The second point is that, in the general environment, wages in all Chinese shops are generally low, so employers are more reluctant to be the one who pays international students higher wages, which would increase their own costs.
Also, the third thing I would say is that international students may not know much about the salary situation when they first arrive, so they may accept the lower salary at first because they don’t know anything.
The fourth point I might think is that international students are generally in the upper middle class in their home country, and then they may not have much working experience in their home country, and then their employers may not be willing to offer higher wages.
The last point is that, as I said in point four, their family’s economic status is good, so they don’t need a salary to support their family. So when they choose a part-time job, they first consider geography. They prefer to find a job close to home and not have to take a bus and don’t have to pay the bus fare or anything. Therefore, they have a smaller range of choices, so they are more likely to accept low wages as well. This is one of the reasons for this low-wage environment.
Zoe said that the uncomplaining and unresisting attitude of Chinese students has also led to unscrupulous wage theft by employers.
Professor Stephen Clibborn said, “there are numerous reasons why international students have not complained about low wages.”
“These reasons include lack of experience in the country and at work at all, lack of full information about work rights, limited opportunity to gain employment in legally paid jobs, valuing work experience above pay in some cases, not joining unions, being aware that they can be replaced in low-skill jobs by other international students. These add up to lack of power relative to their employers,” he said.
Zoe's friend's story about fair work
My friend used to work in a Chinese restaurant, and then the employer wouldn’t pay the wages on time. He would have a kind of “one deposit, one payment” system. That is, he would keep defaulting on the staff’s wages and then not give them out; even he would not give employees the wages by CASH or transfer, but instead pay RMB by using WeChat.
Then, when my friend tried to sue the matter to Fair Work, their boss still had an unconcerned attitude. This employer did wage theft all the time. No employee has ever actually gone to sue him. In this way, this boss would think that the students would not have the courage to report to Fair Work about it. He also thought the government would leave the matter alone.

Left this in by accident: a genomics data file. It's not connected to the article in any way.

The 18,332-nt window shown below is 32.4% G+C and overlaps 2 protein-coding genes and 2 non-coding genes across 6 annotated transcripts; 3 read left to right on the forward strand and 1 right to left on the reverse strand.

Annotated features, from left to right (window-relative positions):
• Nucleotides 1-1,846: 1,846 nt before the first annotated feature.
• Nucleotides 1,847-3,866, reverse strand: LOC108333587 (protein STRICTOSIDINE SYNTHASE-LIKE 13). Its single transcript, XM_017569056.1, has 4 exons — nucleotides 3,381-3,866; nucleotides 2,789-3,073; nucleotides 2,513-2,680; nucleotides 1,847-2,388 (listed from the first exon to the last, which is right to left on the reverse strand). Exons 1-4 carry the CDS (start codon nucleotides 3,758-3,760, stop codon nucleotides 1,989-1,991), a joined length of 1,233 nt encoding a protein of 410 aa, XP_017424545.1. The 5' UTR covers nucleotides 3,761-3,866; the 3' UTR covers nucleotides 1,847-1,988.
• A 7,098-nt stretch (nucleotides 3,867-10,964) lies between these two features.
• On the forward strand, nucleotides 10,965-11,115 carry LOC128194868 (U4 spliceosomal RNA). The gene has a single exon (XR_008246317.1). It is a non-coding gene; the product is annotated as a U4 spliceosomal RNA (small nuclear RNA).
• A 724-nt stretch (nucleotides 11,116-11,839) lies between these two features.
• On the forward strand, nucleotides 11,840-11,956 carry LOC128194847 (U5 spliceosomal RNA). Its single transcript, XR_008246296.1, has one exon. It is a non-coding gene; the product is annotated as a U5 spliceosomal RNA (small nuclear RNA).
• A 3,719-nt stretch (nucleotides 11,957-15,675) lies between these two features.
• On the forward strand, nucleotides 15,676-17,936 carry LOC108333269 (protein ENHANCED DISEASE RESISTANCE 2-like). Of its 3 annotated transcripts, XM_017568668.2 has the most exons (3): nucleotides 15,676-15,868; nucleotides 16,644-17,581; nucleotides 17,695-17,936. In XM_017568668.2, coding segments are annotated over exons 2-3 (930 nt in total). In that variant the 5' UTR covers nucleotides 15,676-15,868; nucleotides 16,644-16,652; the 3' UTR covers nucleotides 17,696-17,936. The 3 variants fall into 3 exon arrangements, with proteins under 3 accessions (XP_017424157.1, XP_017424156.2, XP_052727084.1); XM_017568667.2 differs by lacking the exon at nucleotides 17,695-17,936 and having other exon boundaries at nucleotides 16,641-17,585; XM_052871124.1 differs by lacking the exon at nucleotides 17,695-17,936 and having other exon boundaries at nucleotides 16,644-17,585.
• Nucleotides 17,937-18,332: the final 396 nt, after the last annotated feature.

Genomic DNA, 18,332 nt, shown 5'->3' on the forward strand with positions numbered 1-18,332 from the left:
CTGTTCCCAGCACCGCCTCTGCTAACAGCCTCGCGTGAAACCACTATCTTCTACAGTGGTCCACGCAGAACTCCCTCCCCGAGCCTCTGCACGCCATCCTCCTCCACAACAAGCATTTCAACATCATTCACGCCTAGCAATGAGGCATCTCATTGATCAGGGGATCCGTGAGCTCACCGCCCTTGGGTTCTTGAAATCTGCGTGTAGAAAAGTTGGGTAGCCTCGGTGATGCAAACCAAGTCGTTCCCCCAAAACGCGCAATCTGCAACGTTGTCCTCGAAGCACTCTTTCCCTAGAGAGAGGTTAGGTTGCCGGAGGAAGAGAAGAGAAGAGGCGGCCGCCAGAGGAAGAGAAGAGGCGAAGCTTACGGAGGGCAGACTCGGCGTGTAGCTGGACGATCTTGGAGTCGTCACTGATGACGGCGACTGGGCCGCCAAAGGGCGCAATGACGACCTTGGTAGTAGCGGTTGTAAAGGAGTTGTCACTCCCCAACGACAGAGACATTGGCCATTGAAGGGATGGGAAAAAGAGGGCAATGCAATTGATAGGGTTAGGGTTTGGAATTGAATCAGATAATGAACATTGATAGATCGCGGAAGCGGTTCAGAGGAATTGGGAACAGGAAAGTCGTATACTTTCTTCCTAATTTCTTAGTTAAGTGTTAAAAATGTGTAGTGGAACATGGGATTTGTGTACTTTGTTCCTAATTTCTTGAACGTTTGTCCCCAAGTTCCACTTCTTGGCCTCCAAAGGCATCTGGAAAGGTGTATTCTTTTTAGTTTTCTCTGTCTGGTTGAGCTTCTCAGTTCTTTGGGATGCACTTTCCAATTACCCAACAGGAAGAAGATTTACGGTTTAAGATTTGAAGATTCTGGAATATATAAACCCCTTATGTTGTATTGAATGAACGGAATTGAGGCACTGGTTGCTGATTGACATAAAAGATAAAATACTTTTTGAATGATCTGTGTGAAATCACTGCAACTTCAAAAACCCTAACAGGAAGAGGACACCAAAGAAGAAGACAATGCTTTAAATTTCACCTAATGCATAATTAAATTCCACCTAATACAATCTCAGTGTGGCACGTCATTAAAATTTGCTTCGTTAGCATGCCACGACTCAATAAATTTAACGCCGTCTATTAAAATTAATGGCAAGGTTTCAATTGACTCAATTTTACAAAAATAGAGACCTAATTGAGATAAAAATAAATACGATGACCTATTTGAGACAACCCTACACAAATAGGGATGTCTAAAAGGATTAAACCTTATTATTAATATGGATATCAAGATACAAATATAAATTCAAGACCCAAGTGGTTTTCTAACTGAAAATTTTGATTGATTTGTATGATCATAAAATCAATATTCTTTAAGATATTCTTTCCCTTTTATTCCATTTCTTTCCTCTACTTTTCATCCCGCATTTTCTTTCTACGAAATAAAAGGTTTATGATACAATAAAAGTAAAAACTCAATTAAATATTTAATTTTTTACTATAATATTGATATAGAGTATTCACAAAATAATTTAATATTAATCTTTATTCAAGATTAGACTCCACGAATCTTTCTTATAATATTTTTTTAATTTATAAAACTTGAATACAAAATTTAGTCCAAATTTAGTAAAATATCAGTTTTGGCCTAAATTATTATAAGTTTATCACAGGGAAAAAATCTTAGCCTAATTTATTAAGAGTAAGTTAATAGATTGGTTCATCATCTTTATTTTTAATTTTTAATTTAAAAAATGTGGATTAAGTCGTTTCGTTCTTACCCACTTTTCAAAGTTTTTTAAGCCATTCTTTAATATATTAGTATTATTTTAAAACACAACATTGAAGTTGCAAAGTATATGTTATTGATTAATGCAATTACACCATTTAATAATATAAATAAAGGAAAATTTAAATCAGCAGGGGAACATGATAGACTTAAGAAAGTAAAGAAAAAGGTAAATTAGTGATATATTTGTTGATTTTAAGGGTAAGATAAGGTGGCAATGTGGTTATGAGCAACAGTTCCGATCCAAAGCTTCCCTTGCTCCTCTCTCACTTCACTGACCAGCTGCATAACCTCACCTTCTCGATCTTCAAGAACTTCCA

“It’s not just about me. It’s about all Chinese international students.”
Sindy said she had recently seen more and more international students on Little Red Book sharing how to protect their rights when looking for jobs in Sydney and their experience with fair work.
Translation of image text content
Process of Fair Work complaint (computer operation):
1. Google “Fair Work Ombudsman”;
2. Register for an account, fill in your details and select your industry.
3. Submit a new enquiry;
4. fill in the information required, such as the employer’s industry, telephone number, ABN, etc., noting that one of the blocks should focus on a detailed description of the issues you encounter; for example, I wrote in great detail about my issue such as illegal payment of wages;
5. wait for confirmation emails;
6. Depending on the situation, wait patiently for Fair Work assistance. For example, I received quite a few phone calls and emails during my four months; they will ask a lot of details, for instance, the exact time you went to work and finished work on a certain day. Remeber, just cooperate.
“I think there’s hope for eliminating wage theft now,” Sindy said.
“Advice from peers about accepting sub-legal market rates of pay encouraged international students to tolerate underpaid jobs,” Professor Stephen Clibborn said, “so this kind of information from peers about the availability of fair paying jobs is encouraging.”
Although he doubted that this change alone would end wage theft, Professor Stephen Clibborn said, “collective action by workers is an important means of ensuring legal pay, and informal information sharing like this is one step in the right direction.”
International student Jessica shared how the Fair Work Ombudsman helped her with workplace issues regarding wages and working hours.
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- * Not their real name